Catholic priests whose villages have been attacked have taken to Facebook to express outrage and appeal for help.
One priest accused UN peacekeepers of “deliberately abandoning” his town and leaving parishioners to be murdered by rebels.
“You were warned, but you deliberately decided to abandon this town,” said Fr Jean-Alain Zembi, rector of Zemio, on the nation’s border with Congo.
“This community is being sacrificed, and I will hold you responsible for all those dead and preparing to die.”
In an August 20 Facebook message, the priest said at least 30 townspeople had been killed when armed groups attacked the police headquarters and hospital, burning houses and stealing valuables.
He added that Moroccan troops from the UN-backed military mission, MINUSCA, had initially tried to protect local civilians, but had been unable to prevent “innocent women and children being left to their sad fate.”
Meanwhile, another Catholic priest, Fr Desire Kpangou, said the attackers wore turbans and spoke neither French nor the local language, Sango, suggesting they had come from nearby Sudan.
“If you don’t come soon to disarm these people, we will have to organise confessions and a final Mass and viaticum” – giving Communion to and anointing of someone approaching death – “and prepare ourselves and the rest of the displaced people here for the worst,” Fr Kpangou told UN forces on Facebook.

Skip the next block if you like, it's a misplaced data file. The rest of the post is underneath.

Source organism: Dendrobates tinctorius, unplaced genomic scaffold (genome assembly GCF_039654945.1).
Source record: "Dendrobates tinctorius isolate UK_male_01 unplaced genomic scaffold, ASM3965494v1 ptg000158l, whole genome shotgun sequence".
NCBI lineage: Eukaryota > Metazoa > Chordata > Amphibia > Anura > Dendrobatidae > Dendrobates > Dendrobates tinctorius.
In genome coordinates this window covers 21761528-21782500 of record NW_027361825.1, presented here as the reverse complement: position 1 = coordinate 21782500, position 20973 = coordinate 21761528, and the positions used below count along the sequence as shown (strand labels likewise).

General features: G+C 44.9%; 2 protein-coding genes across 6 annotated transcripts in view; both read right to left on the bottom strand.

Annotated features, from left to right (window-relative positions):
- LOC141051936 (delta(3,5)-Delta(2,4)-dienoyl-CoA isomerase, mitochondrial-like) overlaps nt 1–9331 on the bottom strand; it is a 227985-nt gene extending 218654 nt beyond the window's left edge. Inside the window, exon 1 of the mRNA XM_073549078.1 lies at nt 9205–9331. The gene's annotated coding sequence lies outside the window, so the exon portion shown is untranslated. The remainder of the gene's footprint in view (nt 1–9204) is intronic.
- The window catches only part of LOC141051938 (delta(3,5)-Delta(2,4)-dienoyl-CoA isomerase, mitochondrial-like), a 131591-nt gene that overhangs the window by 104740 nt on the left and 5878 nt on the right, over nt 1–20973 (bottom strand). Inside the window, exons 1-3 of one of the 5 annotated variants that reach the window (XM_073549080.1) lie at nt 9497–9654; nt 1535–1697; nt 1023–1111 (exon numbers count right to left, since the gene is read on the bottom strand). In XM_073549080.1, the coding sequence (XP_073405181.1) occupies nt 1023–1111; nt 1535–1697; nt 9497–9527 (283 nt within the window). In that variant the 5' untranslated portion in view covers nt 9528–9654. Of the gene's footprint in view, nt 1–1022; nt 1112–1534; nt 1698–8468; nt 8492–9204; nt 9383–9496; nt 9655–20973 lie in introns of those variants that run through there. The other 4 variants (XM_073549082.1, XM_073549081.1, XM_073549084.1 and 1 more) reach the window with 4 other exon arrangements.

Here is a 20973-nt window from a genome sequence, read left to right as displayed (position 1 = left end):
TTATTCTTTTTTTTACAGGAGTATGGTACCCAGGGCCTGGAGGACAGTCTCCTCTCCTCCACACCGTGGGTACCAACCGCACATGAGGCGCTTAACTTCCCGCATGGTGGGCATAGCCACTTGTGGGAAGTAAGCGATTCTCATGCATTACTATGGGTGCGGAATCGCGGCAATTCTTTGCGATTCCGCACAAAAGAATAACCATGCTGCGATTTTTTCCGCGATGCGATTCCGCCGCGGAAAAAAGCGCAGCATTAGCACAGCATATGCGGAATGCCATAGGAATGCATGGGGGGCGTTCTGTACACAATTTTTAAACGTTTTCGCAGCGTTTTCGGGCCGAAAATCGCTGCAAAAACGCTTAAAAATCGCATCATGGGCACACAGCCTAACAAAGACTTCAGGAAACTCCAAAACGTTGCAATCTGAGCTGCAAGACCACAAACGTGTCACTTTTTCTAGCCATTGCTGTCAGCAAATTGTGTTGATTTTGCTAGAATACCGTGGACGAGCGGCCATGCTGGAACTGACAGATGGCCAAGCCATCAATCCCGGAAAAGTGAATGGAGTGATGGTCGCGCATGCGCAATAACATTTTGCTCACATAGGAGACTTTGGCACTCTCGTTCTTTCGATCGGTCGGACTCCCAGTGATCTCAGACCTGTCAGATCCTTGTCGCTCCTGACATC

Aid organisations have reported worsening violence throughout 2017 in the Central African Republic, one of the world’s poorest countries. Violence is mainly between armed remnants of Seleka, a Muslim-dominated rebel movement that briefly seized power in 2013, and a mainly Christian militia, Anti-Balaka.
UN officials announced a new humanitarian programme on Saturday after dozens of civilians died in attacks in four cities.
France’s Le Monde daily reported that 80 per cent of the country was believed to be under control of armed gangs, including “a myriad of local militias and mercenaries from neighbouring states.”
Fr Zembi told Agence France-Presse that his town, 625 miles from the capital, Bangui, had been “ablaze” since June 28, when armed gangs overran it, cutting telephone lines and forcing half of Zemio’s 50,000 inhabitants to flee.
He added that bodies had been left on the street outside his rectory, while food, water and medicines had now run out. He told AFP humanitarian organisations had pulled out and MINUSCA forces were barred “by clauses in their contract” from intervening.
Catholics make up a third of the Central African Republic’s 4.5 million inhabitants and have been widely praised for sheltering displaced people around the country. President Faustin-Archange Touadera took office in March 2016 on a pledge of stability and reconstruction.
The 12,870-strong MINUSCA force, deployed under a 2014 UN resolution, is tasked with “facilitating humanitarian assistance; promotion and protection of human rights; support for justice and the rule of law; and disarmament, demobilisation, reintegration and repatriation processes”, according to its website, but also lists protecting civilians as its “utmost priority”.
In an August 7 statement, Stephen O’Brien, UN undersecretary-general for humanitarian affairs, said he saw “early warning signs of genocide” in the CAR.
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